Arts, Culture & Entertainment

Why the ‘Shang-Chi’ fight scenes are more than meets the eye

The latest Marvel film nods to the Chinese wuxia genre through fight scenes full of fists, kicks and narrative.

Tony Leung and Fala Chen in a fight scene of "Shang-Chi and the Legend of the Ten Rings."

This article contains spoilers for “Shang-Chi and the Legend of the Ten Rings.”

The latest installment of the Marvel Cinematic Universe, “Shang-Chi and the Legend of the Ten Rings,” is a thoroughly Asian American affair. Not only does it feature on- and off-camera representation, but it also nods to the Chinese wuxia genre that originated thousands of years prior to the film’s Labor Day weekend release.

Wuxia is a popular genre of Chinese fiction that follows martial artists through adventures in ancient China. Though “Shang-Chi” is set in the modern world, it clearly borrows elements from it – most notably in its fight scenes.

Every fight scene in “Shang-Chi” mesmerizes with bright colors, fast movement and dynamic camera angles. Any viewer would certainly gain entertainment from watching Shang-Chi (Simu Liu) take on multiple assassins in a rapidly accelerating 1-California line bus, but those familiar with wuxia gain additional storytelling that might go undetected by the uninitiated.

“The drama [of wuxia films] is itself choreographed as a kind of martial art, where the fighting is never just kicking and punching, but is also a way for the characters to express their unique situation and feelings,” said director Ang Lee about the genre in a 2001 Dazed interview. His homage to wuxia, “Crouching Tiger, Hidden Dragon,” does just that in spades. In fact, his film popularized the iconic “fighting as flirting” trope for an international audience when it went on to win four Academy Awards in the United States 20 years ago.

“Shang-Chi” director Destin Daniel Cretton joins the ranks of other prominent filmmakers who have masterfully depicted this trope when the leader of the Ten Rings, Xu Wenwu (Tony Leung), meets Li (Fala Chen) on his search for Ta Lo, a village home to mythical beasts. With romantic music playing over the pair’s battle, each hit feels like an intimate connection that is only accentuated by the slow-motion cinematography. Actors Leung and Chen perfectly execute long looks filled with sexual tension, and when their hands grasp at each other, viewers aren’t sure if they will pull each other closer or throw each other to the other side of the forest.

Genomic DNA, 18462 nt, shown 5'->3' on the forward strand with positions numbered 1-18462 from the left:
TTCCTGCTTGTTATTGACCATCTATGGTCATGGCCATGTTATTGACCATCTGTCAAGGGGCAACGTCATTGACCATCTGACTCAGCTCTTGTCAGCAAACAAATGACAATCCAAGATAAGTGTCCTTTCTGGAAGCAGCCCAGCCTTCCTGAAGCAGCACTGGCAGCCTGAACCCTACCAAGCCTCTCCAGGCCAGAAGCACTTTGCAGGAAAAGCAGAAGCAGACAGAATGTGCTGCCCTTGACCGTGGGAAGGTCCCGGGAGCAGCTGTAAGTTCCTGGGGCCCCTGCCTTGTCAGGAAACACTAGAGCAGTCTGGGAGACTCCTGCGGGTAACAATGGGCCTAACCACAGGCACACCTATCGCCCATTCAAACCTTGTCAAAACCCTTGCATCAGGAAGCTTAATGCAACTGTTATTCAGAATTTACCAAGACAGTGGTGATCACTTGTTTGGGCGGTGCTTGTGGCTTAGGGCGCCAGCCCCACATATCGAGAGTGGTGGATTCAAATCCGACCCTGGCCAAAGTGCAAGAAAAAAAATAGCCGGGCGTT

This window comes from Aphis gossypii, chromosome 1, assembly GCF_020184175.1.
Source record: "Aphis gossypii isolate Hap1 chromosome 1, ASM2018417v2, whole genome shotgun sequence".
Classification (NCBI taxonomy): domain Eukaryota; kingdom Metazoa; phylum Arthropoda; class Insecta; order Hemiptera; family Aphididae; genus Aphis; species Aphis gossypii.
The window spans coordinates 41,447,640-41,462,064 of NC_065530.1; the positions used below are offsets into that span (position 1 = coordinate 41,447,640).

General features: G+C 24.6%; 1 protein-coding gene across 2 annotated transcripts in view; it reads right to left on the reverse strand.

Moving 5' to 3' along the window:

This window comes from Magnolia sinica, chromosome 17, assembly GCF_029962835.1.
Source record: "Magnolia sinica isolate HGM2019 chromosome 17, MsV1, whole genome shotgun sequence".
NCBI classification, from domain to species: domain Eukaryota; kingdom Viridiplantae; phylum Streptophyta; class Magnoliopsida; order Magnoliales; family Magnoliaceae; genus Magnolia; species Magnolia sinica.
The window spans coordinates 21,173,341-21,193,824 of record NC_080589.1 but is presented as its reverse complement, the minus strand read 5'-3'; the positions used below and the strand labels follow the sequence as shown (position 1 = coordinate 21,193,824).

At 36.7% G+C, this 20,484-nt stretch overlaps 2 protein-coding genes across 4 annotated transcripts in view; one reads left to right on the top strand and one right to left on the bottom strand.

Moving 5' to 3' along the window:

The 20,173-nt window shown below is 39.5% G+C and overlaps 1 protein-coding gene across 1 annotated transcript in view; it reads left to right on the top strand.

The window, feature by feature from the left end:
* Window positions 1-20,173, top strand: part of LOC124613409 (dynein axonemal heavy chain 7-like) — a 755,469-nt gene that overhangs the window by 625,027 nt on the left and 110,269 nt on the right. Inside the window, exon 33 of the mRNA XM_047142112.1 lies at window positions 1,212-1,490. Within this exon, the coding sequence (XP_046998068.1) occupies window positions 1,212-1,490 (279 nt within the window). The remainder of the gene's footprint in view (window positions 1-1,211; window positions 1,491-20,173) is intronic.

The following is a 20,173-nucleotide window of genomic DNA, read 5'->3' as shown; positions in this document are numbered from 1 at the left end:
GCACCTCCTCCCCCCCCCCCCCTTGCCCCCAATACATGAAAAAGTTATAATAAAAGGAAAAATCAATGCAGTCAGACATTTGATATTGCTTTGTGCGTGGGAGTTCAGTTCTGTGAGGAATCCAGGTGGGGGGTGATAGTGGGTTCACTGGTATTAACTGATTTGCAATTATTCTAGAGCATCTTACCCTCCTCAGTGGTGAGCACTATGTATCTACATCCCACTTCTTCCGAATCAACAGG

Fans of works like “The Grandmaster,” “Legend of the Condor Heroes” or “Word of Honor” won’t be surprised by what happens next: Xu Wenwu cradling a baby named Shang-Chi against his chest.

The rich battle style of the wuxia genre is absent in present-day San Francisco, where an older Shang-Chi works as a valet with his best friend Katy (Awkwafina). When a surly man begins attacking Shang-Chi on his way to work, Katy exclaims, “Does he look like he knows how to fight?” (According to his muscles on display in the opening shot of the film, yes, Katy, he looks like he knows how to fight.)

Once fighting is reintroduced into the film through the revelation of Shang-Chi’s backstory, the battle sequences don’t stop coming. Combat goes on to serve as the reunion between Shang-Chi and his estranged sister, Xu Xialing (Meng’er Zhang) in the ring of an underground fight club in Macau, along with the final confrontation between Shang-Chi and his father in front of the gate to the monstrous Dweller-in-Darkness’s world.

At times, it seems like the only way for Shang-Chi’s family to understand each other is through beautifully choreographed conversations with their fists.

Fighting becomes a way for Shang-Chi to come to terms with his past as well. After he ventures to Ta Lo on his own, he asks his mother’s sister, Ying Nan (Michelle Yeoh), to teach him the distinct martial arts methods of her homeland. The Ta Lo technique as practiced by his mother was the only thing that defeated Xu Wenwu back then. If Shang-Chi can master it now, then he can bring his father down once again.

Just like in wuxia, Shang-Chi and Ying Nan’s every movement in this interaction speaks volumes more than the words they actually say. When Shang-Chi prepares his usual battle stance to spar with Ying Nan, she reaches out and unfurls the fingers he has curled into a fist, implicitly urging him to let go of the guilt and grudges he’s carried from his past.

Indeed, it is only through reconciling the different combat styles of both his parents – from the smooth circular sweep of his mother’s leg to the powerful punch of his father’s ring-clad fist – that he is able to defeat the Dweller-in-Darkness, and more importantly, embrace the past and the family that he shamefully ran from for years.

By the conclusion of the film, Cretton adeptly pulls Shang-Chi through entire emotional arcs with minimal dialogue. Instead, the parts of the plot that progress through the exchange of blows are the perfect tribute for the legendary, illustrious and thoroughly Chinese genre. The film intentionally constructs a world where the children who grew up captivated by the elaborate, exquisite battle choreographies of wuxia can feel right at home.

“Shang-Chi and the Legend of the Ten Rings” can be viewed in theaters as of Sept. 3.